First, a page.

Cirkus Cirkör: Limits“When I was a child and took the boat from Finland to Sweden, I was trying to feel where the border was. I couldn’t imagine how there can be a border in something that is constantly moving,” says the narrator during the trailer for Cirkus Cirkör’s Limits. Director Tilde Björfors, founder of the Swedish contemporary circus company, conceived the 2016 show as a response to many European countries’ tightening of borders both to refugees and to each other using the circus arts of juggling, object manipulation, contortion, trapeze, and aerial somersaults as metaphors for fleeing war zones and crossing seas, and then adapting to new lives in new lands. Read more>>> The show runs to March 9 at the Kennedy Center Eisenhower Theater, 2700 F St. NW. $19–$85. (202) 467-4600. kennedy-center.org. (Ian Thal)

Bloom, a collection of sketches, drawings, and watercolors of flowers from the Archives of American Art is now on display in the Lawrence A. Fleischman Gallery. 11:30 a.m to 7 p.m. at 8th and F streets NW. Free.

German-born, Los Angeles-based pop singer NJOMZA performs at Songbyrd Music House. 8 p.m. at 2477 18th St. NW. $15–$20.

Metal-infused dubstep DJ and producer PhaseOne performs at Soundcheck. 10 p.m. at 1420 K St. NW. $8–$10.


Bali BabyWhen it comes to up-and-coming rappers—especially female ones—you’re either a Doll (like Asian Doll, Cuban Doll, and Dream Doll) or a Baby (like Yung Baby Tate and dudes Lil Baby and Sada Baby). The newest addition to the latter category is Bali Baby, a 21-year-old from Jacksonville, North Carolina, who migrated to the heart of hip-hop in Atlanta. Bali Baby has been on a tear for the last year or so, tackling Atlanta trap and SoundCloud rap with a dangerously cute aesthetic. Read more>>> Bali Baby performs at 8 p.m. at DC9, 1940 9th St. NW. $12–$15. (202) 483-5000. dcnine.com. (Chris Kelly)

Anacostia Arts Center hosts a Washington Improv Theater workshop accessible to anyone and everyone, regardless of experience. 7 p.m. at 1231 Good Hope Road SE. Free.

Rock band Little Feat, which found fame in the 1970s, performs at The Warner Theatre. 8 p.m. at 513 13th St. NW. $43–$66.50.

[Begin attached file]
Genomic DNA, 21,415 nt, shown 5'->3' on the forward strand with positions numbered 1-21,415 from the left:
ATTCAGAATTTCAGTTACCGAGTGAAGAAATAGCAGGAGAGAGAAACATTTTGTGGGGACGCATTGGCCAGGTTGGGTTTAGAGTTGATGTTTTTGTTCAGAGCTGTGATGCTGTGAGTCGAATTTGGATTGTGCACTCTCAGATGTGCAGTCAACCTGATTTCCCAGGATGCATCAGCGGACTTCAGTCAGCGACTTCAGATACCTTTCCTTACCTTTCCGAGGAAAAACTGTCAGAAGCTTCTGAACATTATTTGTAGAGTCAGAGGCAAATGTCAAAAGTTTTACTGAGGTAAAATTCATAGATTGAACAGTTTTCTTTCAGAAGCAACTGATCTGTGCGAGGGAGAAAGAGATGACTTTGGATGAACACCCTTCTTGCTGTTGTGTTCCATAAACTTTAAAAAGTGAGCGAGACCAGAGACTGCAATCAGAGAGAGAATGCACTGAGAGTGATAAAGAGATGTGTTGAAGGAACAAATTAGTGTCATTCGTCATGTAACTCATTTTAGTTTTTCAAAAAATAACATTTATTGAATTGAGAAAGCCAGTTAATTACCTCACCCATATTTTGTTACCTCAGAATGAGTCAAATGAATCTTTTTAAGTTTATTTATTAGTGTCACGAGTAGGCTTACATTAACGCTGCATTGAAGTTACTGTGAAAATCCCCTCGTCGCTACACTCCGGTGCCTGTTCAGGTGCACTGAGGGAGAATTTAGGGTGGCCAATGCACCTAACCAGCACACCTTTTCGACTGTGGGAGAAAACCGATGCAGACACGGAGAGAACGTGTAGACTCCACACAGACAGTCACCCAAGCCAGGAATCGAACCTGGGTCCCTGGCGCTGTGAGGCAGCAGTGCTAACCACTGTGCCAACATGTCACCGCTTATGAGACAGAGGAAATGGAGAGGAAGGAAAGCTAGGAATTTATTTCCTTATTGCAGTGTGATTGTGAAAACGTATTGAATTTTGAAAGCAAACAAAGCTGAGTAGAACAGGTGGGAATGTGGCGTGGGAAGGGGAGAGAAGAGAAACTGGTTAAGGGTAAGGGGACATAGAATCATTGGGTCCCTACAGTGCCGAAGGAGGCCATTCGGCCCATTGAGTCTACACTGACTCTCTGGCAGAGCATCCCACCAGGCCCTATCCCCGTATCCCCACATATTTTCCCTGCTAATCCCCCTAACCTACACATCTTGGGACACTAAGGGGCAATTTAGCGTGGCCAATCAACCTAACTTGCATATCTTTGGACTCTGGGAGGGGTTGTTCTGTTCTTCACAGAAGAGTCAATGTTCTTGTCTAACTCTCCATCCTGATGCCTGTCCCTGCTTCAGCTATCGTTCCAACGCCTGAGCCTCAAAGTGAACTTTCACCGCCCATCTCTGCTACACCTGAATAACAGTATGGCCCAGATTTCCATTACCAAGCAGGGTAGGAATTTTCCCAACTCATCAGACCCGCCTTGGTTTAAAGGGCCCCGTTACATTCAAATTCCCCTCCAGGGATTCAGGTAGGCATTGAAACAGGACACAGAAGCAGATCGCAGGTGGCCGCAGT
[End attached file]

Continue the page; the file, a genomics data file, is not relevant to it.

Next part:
Arena Stage presents a performance of JQA, a play about the life of President John Quincy Adams. 8 p.m at 1101 6th St. SW. $92.


News: D.C. natives write about their city.

Film: The Capital Irish Film Festival returns.

Film: Art is everywhere in the charming Ruben Brandt, Collector.

Theater: Spooky Action’s Among the Dead is a portrait of persistence.

Theater: Arena Stage’s The Heiress explores the intersection of love and wealth.

Theater: The devil infiltrates everything in Constellation’s The Master and Margarita.

Music: Skip Groff, 1948–2019.

Music: The Crate Digger—Circus Underwear.


Tickets go on sale at 10 a.m. for The Lonely Island, the comedy music trio featuring Andy Samberg, Jorma Taccone, and Akiva Schaffer, performing June 18 at The Anthem. 8 p.m. at 901 Wharf St. SW. $65–$79.50.

Tickets go on sale at 10 a.m. for smooth Matchbox Twenty lead singer Rob Thomas, performing July 12 at The Anthem. 8 p.m. at 901 Wharf St. SW. $75–$575.

Tickets go on sale at 10 a.m. for renowned singer and guitarist Peter Frampton’s farewell tour, stopping at The Anthem on Sept. 11. 7:30 p.m. at 901 Wharf St. SW. $76–$1,076.

Tickets go on sale at 10 a.m. for folk singer-songwriter John Paul White, performing May 8 at Union Stage. 8 p.m. at 740 Water St. SW. $22–$40.

Tickets go on sale at 10 a.m. for country-pop duo Florida Georgia Line, performing Aug. 3 at Jiffy Lube Live. 7 p.m. at 7800 Cellar Door Drive, Bristow. Prices will be released at the time of sale.